I worked closely with my favorite gaffer Jarvis (who you all know by now) to get the lighting setups all planned out before getting on set. Ian and I made sure to visit the location beforehand so I could create an outline of the spaces we were going to shoot. Fellow photographer Mike Pecci and I sat down for a night and developed a detailed shot list with the projected location of the lights. This gives your crew an idea of the room and how the day is ideally going to go. As a general rule, sending your crew as much prep information as you can in the weeks leading up to the shoot allots you the most amount of time to focus on your shots come set day. Having everyone walk in confident with how their day is going to look allows the set to be a lot more fun and artistic with less stress, and those are the shoots I like to be on.
Dianna Quagenti bringing the 20’s and 30’s to life!
“As a general rule, sending your crew as much prep information as you can in the weeks leading up to the shoot allots you the most amount of time to focus on your shots come set day.”
For LMDM in particular, it was definitely better to go in with a game plan. I wanted to know exactly how to light each set up in the shortest amount of time. I used a handful of cookies to shape light into it’s own monster to create that look I could count on throughout the shoot. Cookies are basically molds to send your light through — like a pasta maker (light being the dough). Instead of having a direct light onto your subject, shining it through a board with cut out shapes allowed me to create a mood that looked more interrupted. Cookies helped make the lighting more dynamic. Likewise, using modifiers allowed me to diffuse the light for a soft and more flattering look. Often times Beauty dishes, Softboxes, and Octabanks are ideal for fashion photography. I preferred using those partially because I was working with an amazing hair artist, Donna Hamilton and make-up artist, Dianna Quagenti and wanted to make sure the model Kayley France (one of my favorites) was lit well!See the cookies we made in action!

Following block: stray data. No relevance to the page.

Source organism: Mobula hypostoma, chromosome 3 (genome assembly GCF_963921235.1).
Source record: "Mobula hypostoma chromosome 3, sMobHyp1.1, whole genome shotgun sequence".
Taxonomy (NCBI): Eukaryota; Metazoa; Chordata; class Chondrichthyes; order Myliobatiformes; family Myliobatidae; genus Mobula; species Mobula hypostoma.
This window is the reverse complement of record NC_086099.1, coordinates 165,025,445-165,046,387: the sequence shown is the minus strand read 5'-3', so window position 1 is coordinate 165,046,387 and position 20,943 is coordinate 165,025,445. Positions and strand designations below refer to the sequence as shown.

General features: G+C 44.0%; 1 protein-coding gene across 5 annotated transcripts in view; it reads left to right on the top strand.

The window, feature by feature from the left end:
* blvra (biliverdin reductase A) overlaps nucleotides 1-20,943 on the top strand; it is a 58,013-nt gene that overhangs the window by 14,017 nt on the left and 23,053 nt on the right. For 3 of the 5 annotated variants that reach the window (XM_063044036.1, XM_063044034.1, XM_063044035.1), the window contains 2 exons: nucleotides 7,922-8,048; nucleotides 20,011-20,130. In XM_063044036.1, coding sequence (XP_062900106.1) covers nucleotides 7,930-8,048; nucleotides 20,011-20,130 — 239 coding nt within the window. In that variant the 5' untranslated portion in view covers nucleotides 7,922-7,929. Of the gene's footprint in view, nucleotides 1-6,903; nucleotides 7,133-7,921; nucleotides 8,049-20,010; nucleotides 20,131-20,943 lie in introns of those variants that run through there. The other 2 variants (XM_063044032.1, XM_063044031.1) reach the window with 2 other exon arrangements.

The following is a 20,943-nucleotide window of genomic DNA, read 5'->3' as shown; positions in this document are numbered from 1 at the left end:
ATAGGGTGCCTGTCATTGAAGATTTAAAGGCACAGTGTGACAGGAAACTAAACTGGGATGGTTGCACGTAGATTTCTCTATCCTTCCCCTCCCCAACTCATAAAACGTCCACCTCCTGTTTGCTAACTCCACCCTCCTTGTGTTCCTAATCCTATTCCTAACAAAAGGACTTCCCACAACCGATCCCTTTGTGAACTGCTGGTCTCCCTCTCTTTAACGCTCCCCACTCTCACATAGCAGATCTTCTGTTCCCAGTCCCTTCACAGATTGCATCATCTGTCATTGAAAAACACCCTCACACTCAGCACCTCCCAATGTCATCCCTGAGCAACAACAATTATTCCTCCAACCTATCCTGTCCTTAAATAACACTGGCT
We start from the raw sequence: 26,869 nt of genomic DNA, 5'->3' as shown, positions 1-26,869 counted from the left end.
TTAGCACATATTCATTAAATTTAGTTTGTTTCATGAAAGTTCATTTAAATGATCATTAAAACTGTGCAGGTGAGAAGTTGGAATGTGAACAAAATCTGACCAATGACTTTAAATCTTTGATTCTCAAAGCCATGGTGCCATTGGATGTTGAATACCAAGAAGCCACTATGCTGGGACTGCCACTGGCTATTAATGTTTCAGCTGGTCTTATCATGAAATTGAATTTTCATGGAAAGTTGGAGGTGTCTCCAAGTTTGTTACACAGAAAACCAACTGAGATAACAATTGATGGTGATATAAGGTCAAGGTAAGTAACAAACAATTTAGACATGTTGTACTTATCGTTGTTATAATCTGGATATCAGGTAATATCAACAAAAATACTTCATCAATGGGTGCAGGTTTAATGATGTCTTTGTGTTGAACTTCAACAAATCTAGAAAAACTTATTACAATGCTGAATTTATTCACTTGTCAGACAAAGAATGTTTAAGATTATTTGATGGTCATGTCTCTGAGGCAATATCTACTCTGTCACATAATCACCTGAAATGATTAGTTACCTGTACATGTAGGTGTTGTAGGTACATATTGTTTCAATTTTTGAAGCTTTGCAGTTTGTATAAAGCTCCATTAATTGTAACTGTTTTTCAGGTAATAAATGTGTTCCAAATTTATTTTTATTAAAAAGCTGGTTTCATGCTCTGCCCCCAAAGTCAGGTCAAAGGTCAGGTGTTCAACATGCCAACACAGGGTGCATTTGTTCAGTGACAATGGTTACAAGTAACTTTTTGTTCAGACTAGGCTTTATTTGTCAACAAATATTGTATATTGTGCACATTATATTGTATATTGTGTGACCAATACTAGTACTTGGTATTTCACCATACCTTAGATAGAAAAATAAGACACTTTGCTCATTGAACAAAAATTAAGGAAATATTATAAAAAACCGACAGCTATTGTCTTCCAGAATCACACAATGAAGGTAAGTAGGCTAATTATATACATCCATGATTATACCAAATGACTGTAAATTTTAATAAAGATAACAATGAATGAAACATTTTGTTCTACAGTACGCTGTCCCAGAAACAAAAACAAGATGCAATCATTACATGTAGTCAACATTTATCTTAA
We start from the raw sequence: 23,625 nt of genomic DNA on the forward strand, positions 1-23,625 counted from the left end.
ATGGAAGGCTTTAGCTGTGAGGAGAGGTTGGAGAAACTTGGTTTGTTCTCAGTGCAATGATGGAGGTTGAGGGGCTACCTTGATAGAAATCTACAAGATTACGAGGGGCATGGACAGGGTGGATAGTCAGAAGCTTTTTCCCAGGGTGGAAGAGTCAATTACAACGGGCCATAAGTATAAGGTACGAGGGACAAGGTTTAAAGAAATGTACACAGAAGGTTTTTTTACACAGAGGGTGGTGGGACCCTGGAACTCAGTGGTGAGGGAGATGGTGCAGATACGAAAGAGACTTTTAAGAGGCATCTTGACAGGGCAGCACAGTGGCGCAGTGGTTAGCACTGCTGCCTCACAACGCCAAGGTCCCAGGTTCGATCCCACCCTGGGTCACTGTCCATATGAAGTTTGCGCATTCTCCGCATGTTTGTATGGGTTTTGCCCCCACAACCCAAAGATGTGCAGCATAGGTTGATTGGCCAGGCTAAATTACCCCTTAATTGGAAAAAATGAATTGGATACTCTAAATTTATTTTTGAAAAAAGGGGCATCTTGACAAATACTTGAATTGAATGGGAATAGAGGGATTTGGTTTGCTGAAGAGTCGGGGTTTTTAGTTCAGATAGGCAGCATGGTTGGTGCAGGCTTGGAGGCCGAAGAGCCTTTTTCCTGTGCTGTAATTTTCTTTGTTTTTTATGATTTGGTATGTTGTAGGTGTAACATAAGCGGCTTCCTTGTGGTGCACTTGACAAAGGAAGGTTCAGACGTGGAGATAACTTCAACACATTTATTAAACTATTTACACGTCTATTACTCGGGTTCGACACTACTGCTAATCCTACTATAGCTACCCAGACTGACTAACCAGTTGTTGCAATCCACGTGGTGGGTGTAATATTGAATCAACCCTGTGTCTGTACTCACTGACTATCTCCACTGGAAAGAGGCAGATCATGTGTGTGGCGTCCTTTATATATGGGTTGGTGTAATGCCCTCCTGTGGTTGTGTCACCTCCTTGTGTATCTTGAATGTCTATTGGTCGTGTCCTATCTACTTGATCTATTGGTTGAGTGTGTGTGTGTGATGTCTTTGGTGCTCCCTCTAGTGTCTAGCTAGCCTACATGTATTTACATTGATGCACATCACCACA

“Teach yourself what looks “right” and what looks “wrong” to you, that way you’ll figure out whatever it is you like about light first.”
For those of you who say you “don’t know how to use lighting”… the best way to get into it is to dive in headfirst. Have fun and experiment as soon as you can get your hands on anything that exudes light – desk lamps work too! Teach yourself what looks “right” and what looks “wrong” to you, that way you’ll figure out whatever it is you like about light first. Try not to be overwhelmed by it in the beginning because you have nothing to lose! The gear isn’t exactly easy to pick up without any previous knowledge – but we live in the age of the Internet where you can learn pretty much anything you want to if you are driven! You have to mess up a whole bunch. Lighting is one of those things where once you begin to get it – you can never go back to seeing it the way you used to. It’s like joining a secret club you never knew existed.
Keep an eye out for the full set release in Volt Magazine soon!
Also you can check out all the BTS action brought to you by the lovely Amanda Macchia in the photo gallery below!